The world’s largest hotel is in Saudi Arabia, hosts 10,000 guests, and looks pretty much how you would expect the world’s largest hotel in Saudi Arabia to look.
Legends of Chinese immigrants in California, unsourced, sometimes a bit implausible. “John the Chinese laundry man was the laughingstock of Weaverville, California. For months he washed the Anglo miners’ clothes and never charged a penny for his services. But a year later one of the miners came across John wearing fine clothes in Sacramento. He had washed enough gold dust out of pants cuffs and shirttails to set himself up for life.”
Common vs. Specific Factors In Psychotherapy – Opening The Black Box. Key quote: “Neither variability in competence nor adherence [to the principles of the therapy involved] was related to patient outcome…extent of training might also not be relevant to outcome.”
The size of a nation’s legislature tends to be about the cube root of its population. Also, the US House of Representatives is “one of the world’s most undersized” legislatures.
Sam Altman on the increasingly repressive climate in the Bay Area; makes some of the same points as my article about Kolmogorov complicity, but better, and with more personal experience. Tyler Cowen’s response. Related: GSS survey data shows high IQ predicts “free speech absolutism”.
Related: Heterodox Academy offers OpenMind, “a free, online platform designed to depolarize communities and foster mutual understanding across differences”.
More on the link between autism and transgender, with a few more studies than I’d seen before. Although only 5-10% of autistics have gender dysphoria, up to 25%-50% of transgender people may be autistic.
Late Christmas shopping idea: gravitational distortion placemats.
Contra Turkheimer and others, a new team finds no tendency for environmental influence on intelligence to be stronger in the poor, not even in the United States. [EDIT: Or maybe it doesn’t contradict Turkheimer, just show his results don’t extend to adults]
Also, even though the obvious evo psych explanation for bitter taste is that it’s supposed to warn us of potentially toxic molecules, there’s no real relationship between bitterness and toxicity.
The New I-66 Tolls Offer Great Insight Into Commuter Psychology. Commuters okay with a road being illegal to use (except for certain groups), but angry when it was legal to use but with a very high toll.
People Learned To Survive Disease; We Can Handle Twitter. Interesting take on cultural evolution including a micro-review of new James Scott book.
Some rare good news: the grad student waiver tax will not be in the final tax bill.
This month in the FDA: liberalization of rules on genetic tests like 23andMe (official statement, media summary). Related: probably legal for police to get your DNA from a genetic testing company if you’re a suspect; some good discussion of the exact warrant requirements buried in the Reddit comments. 23andMe has announced they will fight any such requests; unclear what other companies will do.
No, it’s not just your imagination: recent mystery interstellar asteroid Oumuamuamuamuamuamuamua does look kind of like a spaceship. Some good discussion in the comments here. And Robin Hanson on what it might teach us about interstellar space.
Venus only has one earthquake every hundred million years or so, but it’s a doozy.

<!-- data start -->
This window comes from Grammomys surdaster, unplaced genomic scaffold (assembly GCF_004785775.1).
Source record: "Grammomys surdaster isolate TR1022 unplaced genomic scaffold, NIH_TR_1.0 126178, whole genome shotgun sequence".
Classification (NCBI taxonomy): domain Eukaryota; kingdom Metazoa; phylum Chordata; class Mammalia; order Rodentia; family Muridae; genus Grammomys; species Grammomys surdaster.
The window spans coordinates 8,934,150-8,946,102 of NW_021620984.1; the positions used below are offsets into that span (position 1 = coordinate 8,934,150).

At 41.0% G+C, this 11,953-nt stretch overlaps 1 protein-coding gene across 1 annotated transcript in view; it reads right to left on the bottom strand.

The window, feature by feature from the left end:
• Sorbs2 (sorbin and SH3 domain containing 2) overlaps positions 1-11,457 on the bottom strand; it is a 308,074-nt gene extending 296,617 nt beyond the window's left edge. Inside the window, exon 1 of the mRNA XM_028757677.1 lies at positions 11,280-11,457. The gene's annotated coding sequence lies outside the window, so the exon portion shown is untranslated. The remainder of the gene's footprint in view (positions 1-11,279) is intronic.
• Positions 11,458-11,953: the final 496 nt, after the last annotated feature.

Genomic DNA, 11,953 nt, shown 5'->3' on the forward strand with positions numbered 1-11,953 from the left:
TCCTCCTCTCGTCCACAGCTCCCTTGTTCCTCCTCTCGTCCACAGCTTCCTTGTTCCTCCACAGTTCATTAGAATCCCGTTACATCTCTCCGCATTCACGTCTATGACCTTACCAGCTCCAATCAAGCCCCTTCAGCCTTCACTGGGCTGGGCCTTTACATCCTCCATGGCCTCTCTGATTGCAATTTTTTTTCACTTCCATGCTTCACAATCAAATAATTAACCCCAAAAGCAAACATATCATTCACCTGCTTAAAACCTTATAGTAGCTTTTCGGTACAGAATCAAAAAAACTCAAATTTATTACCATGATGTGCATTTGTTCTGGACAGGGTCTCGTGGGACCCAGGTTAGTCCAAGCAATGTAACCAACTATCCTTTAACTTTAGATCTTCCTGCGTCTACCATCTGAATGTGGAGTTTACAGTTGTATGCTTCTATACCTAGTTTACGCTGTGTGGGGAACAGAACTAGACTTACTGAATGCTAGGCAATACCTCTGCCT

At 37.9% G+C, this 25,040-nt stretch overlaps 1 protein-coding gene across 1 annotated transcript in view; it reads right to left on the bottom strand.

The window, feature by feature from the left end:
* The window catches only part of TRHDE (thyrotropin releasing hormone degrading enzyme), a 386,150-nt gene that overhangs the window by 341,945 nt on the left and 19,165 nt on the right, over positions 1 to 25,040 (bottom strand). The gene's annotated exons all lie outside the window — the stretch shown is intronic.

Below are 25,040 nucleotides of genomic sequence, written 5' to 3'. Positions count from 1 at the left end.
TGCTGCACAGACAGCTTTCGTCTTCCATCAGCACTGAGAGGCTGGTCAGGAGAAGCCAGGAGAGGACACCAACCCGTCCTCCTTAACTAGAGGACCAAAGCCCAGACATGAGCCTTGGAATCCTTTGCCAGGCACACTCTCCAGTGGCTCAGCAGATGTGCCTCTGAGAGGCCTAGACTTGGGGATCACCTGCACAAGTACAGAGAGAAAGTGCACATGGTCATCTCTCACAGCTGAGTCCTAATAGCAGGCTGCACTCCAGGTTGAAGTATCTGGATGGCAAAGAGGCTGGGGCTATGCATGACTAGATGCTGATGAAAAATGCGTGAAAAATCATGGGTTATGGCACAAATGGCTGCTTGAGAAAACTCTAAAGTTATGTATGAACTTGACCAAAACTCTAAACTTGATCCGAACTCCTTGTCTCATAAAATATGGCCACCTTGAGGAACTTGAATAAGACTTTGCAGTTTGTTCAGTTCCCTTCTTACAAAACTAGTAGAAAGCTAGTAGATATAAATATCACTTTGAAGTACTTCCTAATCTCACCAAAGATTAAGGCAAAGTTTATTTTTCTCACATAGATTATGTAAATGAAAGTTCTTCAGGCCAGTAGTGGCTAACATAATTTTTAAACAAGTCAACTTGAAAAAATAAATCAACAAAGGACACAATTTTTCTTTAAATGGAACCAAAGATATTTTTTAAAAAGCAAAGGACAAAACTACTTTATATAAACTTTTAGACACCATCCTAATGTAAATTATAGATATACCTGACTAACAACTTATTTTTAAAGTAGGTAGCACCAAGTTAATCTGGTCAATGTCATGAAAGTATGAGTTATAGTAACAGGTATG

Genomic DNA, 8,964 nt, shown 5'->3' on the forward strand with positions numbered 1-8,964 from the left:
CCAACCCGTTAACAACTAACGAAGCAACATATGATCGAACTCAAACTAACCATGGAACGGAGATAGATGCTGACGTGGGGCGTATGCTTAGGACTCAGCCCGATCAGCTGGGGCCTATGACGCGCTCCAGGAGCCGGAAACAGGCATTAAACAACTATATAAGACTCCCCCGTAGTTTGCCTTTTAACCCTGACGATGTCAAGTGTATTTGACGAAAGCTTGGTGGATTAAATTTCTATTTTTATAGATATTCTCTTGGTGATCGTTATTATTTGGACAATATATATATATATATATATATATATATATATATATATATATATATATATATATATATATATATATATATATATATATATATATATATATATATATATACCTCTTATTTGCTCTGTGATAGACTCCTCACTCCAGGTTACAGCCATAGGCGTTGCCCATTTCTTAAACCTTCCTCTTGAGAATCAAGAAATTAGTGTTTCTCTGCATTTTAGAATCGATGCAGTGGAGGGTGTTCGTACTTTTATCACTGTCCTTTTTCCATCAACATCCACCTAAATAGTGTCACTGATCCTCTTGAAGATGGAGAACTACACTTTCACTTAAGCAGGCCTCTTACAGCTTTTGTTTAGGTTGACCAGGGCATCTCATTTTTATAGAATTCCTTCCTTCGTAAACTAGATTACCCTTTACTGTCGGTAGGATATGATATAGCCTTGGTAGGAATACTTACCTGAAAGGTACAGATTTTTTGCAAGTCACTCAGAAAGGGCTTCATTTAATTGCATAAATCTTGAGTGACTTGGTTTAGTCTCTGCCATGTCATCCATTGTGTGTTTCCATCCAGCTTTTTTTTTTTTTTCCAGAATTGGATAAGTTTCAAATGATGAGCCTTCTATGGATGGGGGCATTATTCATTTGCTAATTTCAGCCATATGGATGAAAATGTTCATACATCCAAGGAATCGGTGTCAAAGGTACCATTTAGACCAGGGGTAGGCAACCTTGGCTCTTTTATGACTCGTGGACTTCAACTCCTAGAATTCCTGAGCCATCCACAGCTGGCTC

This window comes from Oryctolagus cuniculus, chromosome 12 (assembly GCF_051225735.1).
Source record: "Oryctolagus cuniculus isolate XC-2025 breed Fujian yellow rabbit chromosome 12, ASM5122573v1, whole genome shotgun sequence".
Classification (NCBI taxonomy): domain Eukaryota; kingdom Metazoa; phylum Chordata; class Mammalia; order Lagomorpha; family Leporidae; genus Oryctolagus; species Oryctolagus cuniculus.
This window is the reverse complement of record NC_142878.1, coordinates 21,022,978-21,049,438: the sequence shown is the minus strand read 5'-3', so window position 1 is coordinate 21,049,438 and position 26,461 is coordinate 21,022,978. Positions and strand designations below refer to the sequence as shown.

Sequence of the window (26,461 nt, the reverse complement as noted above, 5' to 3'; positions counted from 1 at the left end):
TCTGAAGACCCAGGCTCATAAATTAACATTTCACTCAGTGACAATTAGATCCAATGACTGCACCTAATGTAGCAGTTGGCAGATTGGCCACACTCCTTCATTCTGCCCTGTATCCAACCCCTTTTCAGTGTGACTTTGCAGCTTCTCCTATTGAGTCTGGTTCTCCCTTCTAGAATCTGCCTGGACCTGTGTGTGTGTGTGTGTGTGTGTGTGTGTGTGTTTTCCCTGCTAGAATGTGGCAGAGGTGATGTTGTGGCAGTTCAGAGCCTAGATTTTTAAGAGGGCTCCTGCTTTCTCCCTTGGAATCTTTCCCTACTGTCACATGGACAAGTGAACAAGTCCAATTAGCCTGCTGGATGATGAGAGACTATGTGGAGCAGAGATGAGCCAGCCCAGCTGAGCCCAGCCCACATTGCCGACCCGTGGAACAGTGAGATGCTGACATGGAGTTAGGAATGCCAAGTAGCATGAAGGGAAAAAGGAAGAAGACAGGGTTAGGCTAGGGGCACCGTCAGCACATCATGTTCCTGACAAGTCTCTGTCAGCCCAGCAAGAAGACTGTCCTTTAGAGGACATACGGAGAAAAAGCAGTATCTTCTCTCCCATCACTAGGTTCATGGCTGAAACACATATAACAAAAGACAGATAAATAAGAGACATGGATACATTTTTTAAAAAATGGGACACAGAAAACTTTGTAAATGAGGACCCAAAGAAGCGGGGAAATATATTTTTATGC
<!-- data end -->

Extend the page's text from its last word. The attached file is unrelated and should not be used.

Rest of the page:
The 100 most-discussed scientific papers of the year. A combination of health-relevant, politics-relevant, clickbaity, and groundbreaking new science. My girlfriend is lead author of #16.
Related, though you’ve probably seen it already: DeepMind has made an AI that can learn to play at superhuman level in various games including chess, Japanese chess, and Go – after just a few hours of practice.
Related: MIRI’s 2017 fundraiser. For those of you who don’t know, they’re a research institute that looks into the possibility of future AI superintelligence and how to make it safe for humans. I can vouch for them as good people; see also Zvi Mowshowitz’s I Vouch For MIRI.
Percent of people in different countries on who think life is better vs. worse than fifty years ago. More vs. less market freedom seems to be pretty big explanatory variable; being in Latin America doesn’t help.
This article purports to rank all generals and prove that Napoleon was the best. It’s gotten a lot of coverage, but it seems trivially wrong to me – as far as I can tell, it gives each general credit for their win vs. loss record, but doesn’t adjust for number of battles. So a general who fought 30 battles and won 50% would be “better” than a general who fought 10 battles and won 100%. As such, I can’t endorse it – but it’s a cool way of looking at things and I hope someone tries something similar and does it right – which would probably involve starting with a prior that each general is average and treating each battle as a new piece of Bayesian evidence.
We often hear that the amount parents talk to their baby is vital in explaining their development and life outcomes, so Scientific American profiles a South American tribe where parents practically never talk to their babies. But how many people from that tribe get into Ivy League colleges, HUH SCIENTIFIC AMERICAN?
In the IGM poll of economists, which I’ve cited a few times here as a good measure of expert opinion, top economists generally favor repealing Net Neutrality. H/T Buck, who writes that “if you think that repealing net neutrality is clearly bad, I’d love to bet you about it. Betting is a tax on bullshit and I feel like the internet is particularly full of bullshit at the moment; I’d like to do my part to clean it up a little while also hopefully making a little money. I’d love to hear your concrete predictions about how the world will be worse as a result of the repeal of net neutrality. I’m willing to spend at least a thousand dollars betting on this topic.”
Bay Area politicians die as they live: causing delays for local commuters.